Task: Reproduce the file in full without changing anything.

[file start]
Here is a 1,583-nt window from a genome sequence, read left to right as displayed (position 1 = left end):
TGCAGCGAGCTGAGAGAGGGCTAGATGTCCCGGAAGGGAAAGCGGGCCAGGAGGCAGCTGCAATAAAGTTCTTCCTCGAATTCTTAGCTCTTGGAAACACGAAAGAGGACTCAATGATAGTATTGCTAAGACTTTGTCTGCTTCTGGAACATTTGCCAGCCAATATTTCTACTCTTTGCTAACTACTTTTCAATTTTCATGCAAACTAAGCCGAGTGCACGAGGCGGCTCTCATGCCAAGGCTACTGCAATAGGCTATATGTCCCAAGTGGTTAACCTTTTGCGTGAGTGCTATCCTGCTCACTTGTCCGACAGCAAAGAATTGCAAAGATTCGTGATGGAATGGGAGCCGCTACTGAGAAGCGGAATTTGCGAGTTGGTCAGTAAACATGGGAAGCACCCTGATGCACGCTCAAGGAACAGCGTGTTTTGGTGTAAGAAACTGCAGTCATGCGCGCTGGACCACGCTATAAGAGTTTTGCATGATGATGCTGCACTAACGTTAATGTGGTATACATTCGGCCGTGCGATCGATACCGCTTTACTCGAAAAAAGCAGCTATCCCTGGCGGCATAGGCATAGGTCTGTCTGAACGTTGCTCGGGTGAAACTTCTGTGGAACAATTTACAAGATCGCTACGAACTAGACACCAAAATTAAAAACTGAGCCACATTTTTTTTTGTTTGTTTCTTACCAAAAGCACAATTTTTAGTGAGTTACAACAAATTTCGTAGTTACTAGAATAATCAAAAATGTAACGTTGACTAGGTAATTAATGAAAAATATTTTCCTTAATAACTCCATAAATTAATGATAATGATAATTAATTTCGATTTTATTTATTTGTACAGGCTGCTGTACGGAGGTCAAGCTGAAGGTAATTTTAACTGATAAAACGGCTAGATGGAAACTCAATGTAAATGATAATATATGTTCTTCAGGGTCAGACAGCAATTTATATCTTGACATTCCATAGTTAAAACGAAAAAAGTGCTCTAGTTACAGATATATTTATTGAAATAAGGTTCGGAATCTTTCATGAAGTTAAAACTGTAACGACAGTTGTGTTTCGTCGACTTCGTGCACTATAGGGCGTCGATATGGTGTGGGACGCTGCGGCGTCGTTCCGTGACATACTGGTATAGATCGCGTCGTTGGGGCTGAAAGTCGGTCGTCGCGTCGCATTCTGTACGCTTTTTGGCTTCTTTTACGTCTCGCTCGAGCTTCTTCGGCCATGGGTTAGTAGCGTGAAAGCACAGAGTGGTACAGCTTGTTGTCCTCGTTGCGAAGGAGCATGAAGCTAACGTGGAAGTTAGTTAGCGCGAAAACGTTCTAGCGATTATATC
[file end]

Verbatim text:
Here is a 1,583-nt window from a genome sequence, read left to right as displayed (position 1 = left end):
TGCAGCGAGCTGAGAGAGGGCTAGATGTCCCGGAAGGGAAAGCGGGCCAGGAGGCAGCTGCAATAAAGTTCTTCCTCGAATTCTTAGCTCTTGGAAACACGAAAGAGGACTCAATGATAGTATTGCTAAGACTTTGTCTGCTTCTGGAACATTTGCCAGCCAATATTTCTACTCTTTGCTAACTACTTTTCAATTTTCATGCAAACTAAGCCGAGTGCACGAGGCGGCTCTCATGCCAAGGCTACTGCAATAGGCTATATGTCCCAAGTGGTTAACCTTTTGCGTGAGTGCTATCCTGCTCACTTGTCCGACAGCAAAGAATTGCAAAGATTCGTGATGGAATGGGAGCCGCTACTGAGAAGCGGAATTTGCGAGTTGGTCAGTAAACATGGGAAGCACCCTGATGCACGCTCAAGGAACAGCGTGTTTTGGTGTAAGAAACTGCAGTCATGCGCGCTGGACCACGCTATAAGAGTTTTGCATGATGATGCTGCACTAACGTTAATGTGGTATACATTCGGCCGTGCGATCGATACCGCTTTACTCGAAAAAAGCAGCTATCCCTGGCGGCATAGGCATAGGTCTGTCTGAACGTTGCTCGGGTGAAACTTCTGTGGAACAATTTACAAGATCGCTACGAACTAGACACCAAAATTAAAAACTGAGCCACATTTTTTTTTGTTTGTTTCTTACCAAAAGCACAATTTTTAGTGAGTTACAACAAATTTCGTAGTTACTAGAATAATCAAAAATGTAACGTTGACTAGGTAATTAATGAAAAATATTTTCCTTAATAACTCCATAAATTAATGATAATGATAATTAATTTCGATTTTATTTATTTGTACAGGCTGCTGTACGGAGGTCAAGCTGAAGGTAATTTTAACTGATAAAACGGCTAGATGGAAACTCAATGTAAATGATAATATATGTTCTTCAGGGTCAGACAGCAATTTATATCTTGACATTCCATAGTTAAAACGAAAAAAGTGCTCTAGTTACAGATATATTTATTGAAATAAGGTTCGGAATCTTTCATGAAGTTAAAACTGTAACGACAGTTGTGTTTCGTCGACTTCGTGCACTATAGGGCGTCGATATGGTGTGGGACGCTGCGGCGTCGTTCCGTGACATACTGGTATAGATCGCGTCGTTGGGGCTGAAAGTCGGTCGTCGCGTCGCATTCTGTACGCTTTTTGGCTTCTTTTACGTCTCGCTCGAGCTTCTTCGGCCATGGGTTAGTAGCGTGAAAGCACAGAGTGGTACAGCTTGTTGTCCTCGTTGCGAAGGAGCATGAAGCTAACGTGGAAGTTAGTTAGCGCGAAAACGTTCTAGCGATTATATC